About: The fifth season, the show’s first without Sorkin at the helm, was a bumpy ride to say the least. It’s probably the least favorite for most viewers. Despite that, there were some moments that I liked, such as this episode where an opening on the Supreme Court and a judge in decline lead to an interesting and innovative change. Guest star Glen Close doesn’t hurt, and I liked the idea and strong execution.
7. “2162,” Episode 6.22 (First Aired April 6, 2005)
About: This was the finale of the sixth season, taking place at the Democratic National Convention. The title refers to the number of delegates needed to win the nomination, and the episode features a fierce battle between Santos, Vice President Bob Russell (Gary Cole), former Vice President John Hoynes (Tim Matheson) and Pennsylvania Governor Eric Baker (Ed O’Neill). It’s a fun and frenetic episode, finally decided when Santos makes a speech that convinces President Bartlett to weigh in. I enjoyed the whole thing a lot, especially the twist as Leo is drafted for the Vice President slot to close the episode.
6. “Posse Comitatus,” Episode 3.22 (First Aired May 22, 2002)
About: This third season finale packed in a lot. First there was the plot to assassinate a foreign leader with ties to terrorists, a decision that would linger through the fourth season and into the fifth season. Then there was Bartlett’s fateful fundraiser meeting with his Republican Presidential opponent, Robert Ritchie (James Brolin). But, mostly, this was about the end of the storyline for C.J. Cregg (Allison Janney), who had been threatened and carried a Secret Service Agent, Simon Donovan (Mark Harmon), for the back half of the season. What starts out as a moment of relief quickly turns into something else for C.J., and Janney plays it beautifully. She won four Emmys for this role, and episodes like this remind you why.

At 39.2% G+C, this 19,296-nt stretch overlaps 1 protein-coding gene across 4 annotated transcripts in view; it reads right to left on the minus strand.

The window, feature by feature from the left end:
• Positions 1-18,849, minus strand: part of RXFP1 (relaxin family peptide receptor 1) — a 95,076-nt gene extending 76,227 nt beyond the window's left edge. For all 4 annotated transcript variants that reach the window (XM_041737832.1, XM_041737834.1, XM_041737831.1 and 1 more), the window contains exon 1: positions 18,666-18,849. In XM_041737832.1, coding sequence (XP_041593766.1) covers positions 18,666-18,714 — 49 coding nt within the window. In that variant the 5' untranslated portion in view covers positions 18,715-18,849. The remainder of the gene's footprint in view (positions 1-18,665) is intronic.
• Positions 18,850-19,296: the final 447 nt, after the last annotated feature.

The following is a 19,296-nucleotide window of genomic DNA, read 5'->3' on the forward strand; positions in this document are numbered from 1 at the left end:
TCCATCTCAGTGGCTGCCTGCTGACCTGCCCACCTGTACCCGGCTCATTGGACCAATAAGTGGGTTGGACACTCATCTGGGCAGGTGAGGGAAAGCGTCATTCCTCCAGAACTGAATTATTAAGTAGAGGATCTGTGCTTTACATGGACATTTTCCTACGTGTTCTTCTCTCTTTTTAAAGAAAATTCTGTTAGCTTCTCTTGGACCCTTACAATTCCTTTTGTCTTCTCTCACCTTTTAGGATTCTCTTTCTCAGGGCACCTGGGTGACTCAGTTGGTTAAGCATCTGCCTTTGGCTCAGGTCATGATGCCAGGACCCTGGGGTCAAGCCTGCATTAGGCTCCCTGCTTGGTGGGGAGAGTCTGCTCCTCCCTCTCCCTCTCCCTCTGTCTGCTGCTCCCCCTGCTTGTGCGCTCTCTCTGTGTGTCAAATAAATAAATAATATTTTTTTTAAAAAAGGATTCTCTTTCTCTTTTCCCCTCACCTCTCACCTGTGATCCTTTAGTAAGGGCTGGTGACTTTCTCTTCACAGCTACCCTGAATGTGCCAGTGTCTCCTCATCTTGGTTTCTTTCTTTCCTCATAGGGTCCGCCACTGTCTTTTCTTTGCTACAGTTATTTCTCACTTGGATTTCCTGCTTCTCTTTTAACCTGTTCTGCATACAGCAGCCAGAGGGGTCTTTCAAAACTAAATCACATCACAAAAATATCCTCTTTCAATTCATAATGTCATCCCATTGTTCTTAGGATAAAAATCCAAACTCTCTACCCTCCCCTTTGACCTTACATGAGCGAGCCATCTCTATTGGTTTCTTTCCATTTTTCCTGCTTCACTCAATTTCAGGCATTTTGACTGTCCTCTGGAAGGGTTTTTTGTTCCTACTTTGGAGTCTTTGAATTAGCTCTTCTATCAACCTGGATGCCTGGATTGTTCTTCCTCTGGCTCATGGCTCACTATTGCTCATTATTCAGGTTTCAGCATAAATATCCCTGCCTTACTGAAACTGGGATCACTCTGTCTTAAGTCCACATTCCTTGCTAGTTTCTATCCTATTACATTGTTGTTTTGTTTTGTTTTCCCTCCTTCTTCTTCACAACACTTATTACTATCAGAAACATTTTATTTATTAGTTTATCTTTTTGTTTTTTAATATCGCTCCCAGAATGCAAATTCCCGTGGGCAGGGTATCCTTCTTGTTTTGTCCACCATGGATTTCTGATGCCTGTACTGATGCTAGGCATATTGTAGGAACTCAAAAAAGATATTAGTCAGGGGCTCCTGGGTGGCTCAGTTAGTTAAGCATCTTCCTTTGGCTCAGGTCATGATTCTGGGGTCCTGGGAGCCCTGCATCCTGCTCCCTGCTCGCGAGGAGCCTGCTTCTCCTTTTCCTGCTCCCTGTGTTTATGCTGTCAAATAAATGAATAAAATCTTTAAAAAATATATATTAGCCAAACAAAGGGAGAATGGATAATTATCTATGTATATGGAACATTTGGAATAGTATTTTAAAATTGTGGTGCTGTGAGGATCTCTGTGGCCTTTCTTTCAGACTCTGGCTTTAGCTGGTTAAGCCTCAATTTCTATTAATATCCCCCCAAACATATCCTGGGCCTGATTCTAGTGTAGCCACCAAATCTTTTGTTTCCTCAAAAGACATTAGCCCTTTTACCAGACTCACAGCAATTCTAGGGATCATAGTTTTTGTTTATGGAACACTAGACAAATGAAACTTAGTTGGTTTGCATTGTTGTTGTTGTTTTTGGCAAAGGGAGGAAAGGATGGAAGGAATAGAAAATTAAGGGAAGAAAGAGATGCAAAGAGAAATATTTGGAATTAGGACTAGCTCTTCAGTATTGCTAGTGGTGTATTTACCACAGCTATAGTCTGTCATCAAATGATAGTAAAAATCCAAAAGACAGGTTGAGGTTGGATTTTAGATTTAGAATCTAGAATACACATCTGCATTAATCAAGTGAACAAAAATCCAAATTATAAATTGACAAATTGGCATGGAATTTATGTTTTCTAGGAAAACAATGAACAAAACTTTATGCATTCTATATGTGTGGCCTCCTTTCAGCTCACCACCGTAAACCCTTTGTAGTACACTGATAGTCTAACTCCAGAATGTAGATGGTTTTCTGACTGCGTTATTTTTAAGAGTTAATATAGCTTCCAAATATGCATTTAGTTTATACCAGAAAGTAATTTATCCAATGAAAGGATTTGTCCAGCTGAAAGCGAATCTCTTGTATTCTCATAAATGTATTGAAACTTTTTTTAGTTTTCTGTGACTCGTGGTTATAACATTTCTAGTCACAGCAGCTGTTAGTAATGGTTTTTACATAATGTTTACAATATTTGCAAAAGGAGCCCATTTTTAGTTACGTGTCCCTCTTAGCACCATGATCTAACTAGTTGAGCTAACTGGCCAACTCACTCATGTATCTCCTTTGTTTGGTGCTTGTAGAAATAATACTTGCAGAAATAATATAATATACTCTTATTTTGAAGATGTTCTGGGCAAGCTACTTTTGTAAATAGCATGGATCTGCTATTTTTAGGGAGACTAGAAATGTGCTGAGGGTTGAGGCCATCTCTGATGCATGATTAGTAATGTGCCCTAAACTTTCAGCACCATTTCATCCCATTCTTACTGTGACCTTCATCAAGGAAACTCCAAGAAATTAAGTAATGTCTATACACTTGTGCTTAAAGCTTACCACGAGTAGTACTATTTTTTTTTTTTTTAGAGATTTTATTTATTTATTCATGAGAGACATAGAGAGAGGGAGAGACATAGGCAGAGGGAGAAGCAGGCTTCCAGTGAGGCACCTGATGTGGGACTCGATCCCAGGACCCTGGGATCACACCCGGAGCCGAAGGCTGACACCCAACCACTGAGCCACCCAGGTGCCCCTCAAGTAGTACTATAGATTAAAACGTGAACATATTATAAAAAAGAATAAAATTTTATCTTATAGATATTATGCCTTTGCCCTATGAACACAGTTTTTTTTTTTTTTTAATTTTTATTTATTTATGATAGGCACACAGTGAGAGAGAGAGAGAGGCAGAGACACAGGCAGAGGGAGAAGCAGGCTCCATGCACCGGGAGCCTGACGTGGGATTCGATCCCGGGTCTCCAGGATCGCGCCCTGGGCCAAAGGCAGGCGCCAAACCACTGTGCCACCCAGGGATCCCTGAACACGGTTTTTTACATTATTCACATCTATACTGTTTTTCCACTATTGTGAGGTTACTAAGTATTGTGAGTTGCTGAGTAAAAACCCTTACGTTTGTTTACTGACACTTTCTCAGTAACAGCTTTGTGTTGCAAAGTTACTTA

5. “Election Night,” Episode 4.07 (First Aired November 6, 2002)
About: This was the election for Bartlett’s second term and, for a variety of reasons, the outcome never felt in doubt. But this was still an interesting and memorable episode. We see the President, even in victory, showing signs of the illness that will plague him the rest of his time in office. But, more importantly, this began the end game for Sam Seaborn (Rob Lowe), who unexpectedly saw a dead candidate win a race in California, forcing him to honor a promise and leave the White House, and the show. There were a lot of fun moments in this episode, and that’s why for me it makes the list.
4. “What Kind of Day Has It Been,” Episode 1.22 (First Aired May 17, 2000)
About: This finale for the first season really has it all. Sorkin crafts a great story that is a showcase for so many. The lines and the story feel like the best of The West Wing. And all of it leads to one of the most dramatic cliffhangers in the show’s history, which won’t be answered until the second season premier. I still remember how I felt when I first saw the episode, and how it felt waiting all summer to see what would happen. It’s one of the show’s best written episodes.
3. “In Excelsis Deo,” Episode 1.10 (First Aired December 15, 1999)